It is very discouraging when a story about the Jewish singles scene (“Looking for Mr. Goodman,” 3/17) is rife with inaccurate and condescending, even downright offensive, statements. I will focus on a mere few.

I have been an active member of Fabrangen, a nearly three-decades-old egalitarian chavurah (do-it-yourself congregation), since 1974. It’s bad enough that Elissa Silverman should dismiss this vibrant and unique community—where many couples have met, married, and become parents—in a single sentence. Worse is that she mischaracterizes where Fabrangen fits in on the spectrum of Jewish tradition and observance. (Parenthetically, our varied membership goes far beyond “guitar-stroking, consciousness-raising…types”—not that there’s anything wrong with them.)

Though not formally affiliated with any of the major branches of Judaism, Fabrangen has always been at the progressive end of Conservative Judaism. It was founded in 1971 on the principle of equal participation by women and men—earlier than any of the major branches embraced this value. Until a few years ago, we used a Conservative prayer book; we now use the Reconstructionist siddur (prayer book) Kol Ha Neshamah (All Living Souls) because of its inclusion of the matriarchs and women in historical and contemporary references and its use of nongendered language for God. By no stretch can Fabrangen be considered to be populated by “Reform types” (not that there’s anything wrong with them, either—it’s just not us).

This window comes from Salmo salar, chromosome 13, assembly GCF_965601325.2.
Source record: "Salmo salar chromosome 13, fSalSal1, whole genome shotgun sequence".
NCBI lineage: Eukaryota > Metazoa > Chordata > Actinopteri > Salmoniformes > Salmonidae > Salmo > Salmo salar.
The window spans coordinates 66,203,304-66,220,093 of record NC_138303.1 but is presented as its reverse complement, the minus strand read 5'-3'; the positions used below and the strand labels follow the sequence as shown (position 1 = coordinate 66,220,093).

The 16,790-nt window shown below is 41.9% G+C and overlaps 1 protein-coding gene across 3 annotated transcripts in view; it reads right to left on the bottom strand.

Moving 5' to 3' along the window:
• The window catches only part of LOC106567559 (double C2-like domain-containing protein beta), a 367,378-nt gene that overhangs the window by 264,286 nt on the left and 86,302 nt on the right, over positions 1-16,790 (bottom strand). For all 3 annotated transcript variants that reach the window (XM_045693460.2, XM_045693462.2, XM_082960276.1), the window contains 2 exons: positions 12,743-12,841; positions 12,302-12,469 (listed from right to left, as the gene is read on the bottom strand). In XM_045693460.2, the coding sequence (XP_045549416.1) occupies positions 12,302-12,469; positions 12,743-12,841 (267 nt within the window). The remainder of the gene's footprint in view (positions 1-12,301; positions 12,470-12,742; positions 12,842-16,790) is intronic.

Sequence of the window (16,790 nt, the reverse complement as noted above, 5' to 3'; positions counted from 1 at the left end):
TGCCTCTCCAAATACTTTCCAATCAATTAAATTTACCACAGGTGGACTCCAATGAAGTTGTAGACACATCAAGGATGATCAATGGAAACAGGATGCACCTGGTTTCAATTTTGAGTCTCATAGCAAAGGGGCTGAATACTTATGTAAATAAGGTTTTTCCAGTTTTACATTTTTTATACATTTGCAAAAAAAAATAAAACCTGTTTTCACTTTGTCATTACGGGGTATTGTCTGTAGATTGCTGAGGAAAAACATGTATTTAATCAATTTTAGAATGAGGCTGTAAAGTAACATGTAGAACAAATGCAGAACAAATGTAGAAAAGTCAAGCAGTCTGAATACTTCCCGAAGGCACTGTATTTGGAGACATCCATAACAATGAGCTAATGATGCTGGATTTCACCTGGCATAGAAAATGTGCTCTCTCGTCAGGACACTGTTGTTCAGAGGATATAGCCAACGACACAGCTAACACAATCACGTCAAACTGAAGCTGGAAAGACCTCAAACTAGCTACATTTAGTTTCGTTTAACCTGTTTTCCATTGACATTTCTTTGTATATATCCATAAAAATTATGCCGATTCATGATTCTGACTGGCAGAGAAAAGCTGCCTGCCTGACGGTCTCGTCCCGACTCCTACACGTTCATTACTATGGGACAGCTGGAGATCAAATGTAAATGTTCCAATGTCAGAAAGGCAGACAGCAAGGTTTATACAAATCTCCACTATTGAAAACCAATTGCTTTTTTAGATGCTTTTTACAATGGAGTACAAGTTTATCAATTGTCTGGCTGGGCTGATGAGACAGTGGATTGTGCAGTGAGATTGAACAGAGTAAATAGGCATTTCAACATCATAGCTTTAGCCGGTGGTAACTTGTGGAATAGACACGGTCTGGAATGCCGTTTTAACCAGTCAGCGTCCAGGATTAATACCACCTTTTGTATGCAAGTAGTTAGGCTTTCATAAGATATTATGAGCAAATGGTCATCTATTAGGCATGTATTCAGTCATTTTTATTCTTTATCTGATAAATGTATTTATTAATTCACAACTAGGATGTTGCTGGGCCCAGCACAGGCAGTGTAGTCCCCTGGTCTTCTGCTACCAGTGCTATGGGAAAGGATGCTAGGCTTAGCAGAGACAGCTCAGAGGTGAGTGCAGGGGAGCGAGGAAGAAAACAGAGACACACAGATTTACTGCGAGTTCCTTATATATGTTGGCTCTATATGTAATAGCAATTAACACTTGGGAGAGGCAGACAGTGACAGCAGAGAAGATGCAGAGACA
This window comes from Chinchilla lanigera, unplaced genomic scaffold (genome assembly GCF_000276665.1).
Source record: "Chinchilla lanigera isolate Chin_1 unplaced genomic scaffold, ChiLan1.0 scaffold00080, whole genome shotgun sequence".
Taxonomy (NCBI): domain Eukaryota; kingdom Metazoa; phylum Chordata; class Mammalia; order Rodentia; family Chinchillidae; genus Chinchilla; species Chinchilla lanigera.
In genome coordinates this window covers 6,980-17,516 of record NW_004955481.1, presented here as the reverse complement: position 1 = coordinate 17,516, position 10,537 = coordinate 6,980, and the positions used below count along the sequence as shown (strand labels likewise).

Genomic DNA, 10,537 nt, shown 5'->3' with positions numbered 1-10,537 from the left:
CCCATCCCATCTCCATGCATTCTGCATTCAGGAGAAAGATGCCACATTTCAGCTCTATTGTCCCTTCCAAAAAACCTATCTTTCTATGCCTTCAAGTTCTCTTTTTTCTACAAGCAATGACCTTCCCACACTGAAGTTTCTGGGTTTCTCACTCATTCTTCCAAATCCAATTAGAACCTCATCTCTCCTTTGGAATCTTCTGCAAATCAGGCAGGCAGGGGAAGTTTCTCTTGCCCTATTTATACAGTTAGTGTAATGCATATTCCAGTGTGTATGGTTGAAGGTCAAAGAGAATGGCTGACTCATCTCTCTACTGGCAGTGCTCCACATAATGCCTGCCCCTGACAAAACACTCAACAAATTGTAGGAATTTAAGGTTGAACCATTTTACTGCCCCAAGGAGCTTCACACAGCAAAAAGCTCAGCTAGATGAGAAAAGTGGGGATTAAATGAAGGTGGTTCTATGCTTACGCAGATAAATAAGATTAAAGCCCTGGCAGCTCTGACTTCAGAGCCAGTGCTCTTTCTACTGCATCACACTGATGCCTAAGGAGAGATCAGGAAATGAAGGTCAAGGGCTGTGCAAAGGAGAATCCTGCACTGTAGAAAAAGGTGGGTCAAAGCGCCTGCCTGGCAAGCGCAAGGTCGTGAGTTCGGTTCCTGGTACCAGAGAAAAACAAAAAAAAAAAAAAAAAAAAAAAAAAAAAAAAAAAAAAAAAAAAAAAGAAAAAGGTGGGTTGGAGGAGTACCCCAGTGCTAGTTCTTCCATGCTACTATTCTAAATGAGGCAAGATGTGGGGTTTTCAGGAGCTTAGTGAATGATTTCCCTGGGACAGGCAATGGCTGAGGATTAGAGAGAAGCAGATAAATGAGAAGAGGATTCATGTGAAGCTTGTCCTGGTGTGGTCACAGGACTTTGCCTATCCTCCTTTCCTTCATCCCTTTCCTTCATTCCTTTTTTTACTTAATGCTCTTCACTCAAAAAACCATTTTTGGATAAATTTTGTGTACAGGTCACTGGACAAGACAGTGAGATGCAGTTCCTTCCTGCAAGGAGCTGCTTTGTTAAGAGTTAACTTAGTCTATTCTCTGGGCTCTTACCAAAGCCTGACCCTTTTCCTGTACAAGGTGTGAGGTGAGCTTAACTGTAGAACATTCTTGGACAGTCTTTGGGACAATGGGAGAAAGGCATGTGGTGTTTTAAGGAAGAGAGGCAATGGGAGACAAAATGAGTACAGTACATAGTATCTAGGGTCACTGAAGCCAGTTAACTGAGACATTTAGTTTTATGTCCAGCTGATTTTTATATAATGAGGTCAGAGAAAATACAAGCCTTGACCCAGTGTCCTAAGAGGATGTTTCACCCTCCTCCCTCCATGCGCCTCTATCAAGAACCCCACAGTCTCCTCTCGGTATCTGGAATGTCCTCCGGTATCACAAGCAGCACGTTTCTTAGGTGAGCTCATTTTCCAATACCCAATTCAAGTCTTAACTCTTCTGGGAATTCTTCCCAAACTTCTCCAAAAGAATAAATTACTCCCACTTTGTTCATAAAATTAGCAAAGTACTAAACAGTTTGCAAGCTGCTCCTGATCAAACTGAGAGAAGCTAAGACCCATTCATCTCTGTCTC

Particularly offensive was Silverman’s interpretation of the underlying sentiment behind the singing with which the Adas Israel minyan celebrated the announcement of the engagement of two members. Many Jews—I hope most Jews—do not see the impending marriage of two Jewish persons as a victory over the “shiksa-goddess-worshipers,” as Silverman so viciously puts it. In addition, many Jews in these “enlightened” times have eschewed the use of the words “shiksa” for a non-Jewish woman and “shaygetz” for a non-Jewish man because of their negative connotations in both Hebrew and English. It is lamentable that Silverman took the liberty of putting such words in the mouths (or minds) of members of the Adas Israel minyan.

I could go on and on about the perpetuation of the stereotypes of the nerdy Jewish man and the interfering Jewish “yente” mother, but I won’t bother. Silverman clearly has axes to grind; it’s just a shame that the Washington City Paper gave her a forum for airing them.

Co-Chair

Fabrangen Steering Committee